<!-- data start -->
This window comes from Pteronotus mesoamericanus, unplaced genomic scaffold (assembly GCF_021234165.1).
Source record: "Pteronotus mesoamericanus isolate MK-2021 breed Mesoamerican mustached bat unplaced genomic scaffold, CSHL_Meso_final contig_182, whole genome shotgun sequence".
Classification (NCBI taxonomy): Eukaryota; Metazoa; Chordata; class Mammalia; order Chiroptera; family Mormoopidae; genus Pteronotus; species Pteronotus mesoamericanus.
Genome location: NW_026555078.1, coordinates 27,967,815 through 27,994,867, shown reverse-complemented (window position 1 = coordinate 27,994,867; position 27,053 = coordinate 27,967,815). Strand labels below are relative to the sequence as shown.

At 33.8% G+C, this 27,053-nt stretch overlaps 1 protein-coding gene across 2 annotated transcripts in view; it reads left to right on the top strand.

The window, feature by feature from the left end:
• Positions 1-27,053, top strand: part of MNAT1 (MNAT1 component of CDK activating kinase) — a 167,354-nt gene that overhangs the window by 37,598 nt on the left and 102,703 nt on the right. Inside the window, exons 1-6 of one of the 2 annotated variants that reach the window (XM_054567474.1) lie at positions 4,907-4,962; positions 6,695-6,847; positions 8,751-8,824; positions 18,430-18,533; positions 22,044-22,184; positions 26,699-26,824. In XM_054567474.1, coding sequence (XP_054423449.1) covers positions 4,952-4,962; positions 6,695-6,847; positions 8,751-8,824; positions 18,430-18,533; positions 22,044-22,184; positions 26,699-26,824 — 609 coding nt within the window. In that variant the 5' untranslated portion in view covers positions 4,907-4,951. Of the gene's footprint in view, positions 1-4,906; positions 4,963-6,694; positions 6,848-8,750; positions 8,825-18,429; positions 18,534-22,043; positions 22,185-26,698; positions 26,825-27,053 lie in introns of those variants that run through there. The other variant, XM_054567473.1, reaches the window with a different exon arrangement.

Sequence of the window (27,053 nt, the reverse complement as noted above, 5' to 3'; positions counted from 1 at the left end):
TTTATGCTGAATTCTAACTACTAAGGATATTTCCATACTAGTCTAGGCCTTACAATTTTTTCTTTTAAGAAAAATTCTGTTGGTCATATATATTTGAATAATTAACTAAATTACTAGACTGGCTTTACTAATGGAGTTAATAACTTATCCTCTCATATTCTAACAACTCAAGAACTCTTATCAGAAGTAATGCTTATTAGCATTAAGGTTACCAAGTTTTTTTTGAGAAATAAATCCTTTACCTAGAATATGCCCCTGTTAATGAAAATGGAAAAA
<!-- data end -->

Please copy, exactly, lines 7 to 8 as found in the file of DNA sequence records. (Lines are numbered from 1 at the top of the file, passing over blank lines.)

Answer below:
• Positions 1-27,053, top strand: part of MNAT1 (MNAT1 component of CDK activating kinase) — a 167,354-nt gene that overhangs the window by 37,598 nt on the left and 102,703 nt on the right. Inside the window, exons 1-6 of one of the 2 annotated variants that reach the window (XM_054567474.1) lie at positions 4,907-4,962; positions 6,695-6,847; positions 8,751-8,824; positions 18,430-18,533; positions 22,044-22,184; positions 26,699-26,824. In XM_054567474.1, coding sequence (XP_054423449.1) covers positions 4,952-4,962; positions 6,695-6,847; positions 8,751-8,824; positions 18,430-18,533; positions 22,044-22,184; positions 26,699-26,824 — 609 coding nt within the window. In that variant the 5' untranslated portion in view covers positions 4,907-4,951. Of the gene's footprint in view, positions 1-4,906; positions 4,963-6,694; positions 6,848-8,750; positions 8,825-18,429; positions 18,534-22,043; positions 22,185-26,698; positions 26,825-27,053 lie in introns of those variants that run through there. The other variant, XM_054567473.1, reaches the window with a different exon arrangement.

Sequence of the window (27,053 nt, the reverse complement as noted above, 5' to 3'; positions counted from 1 at the left end):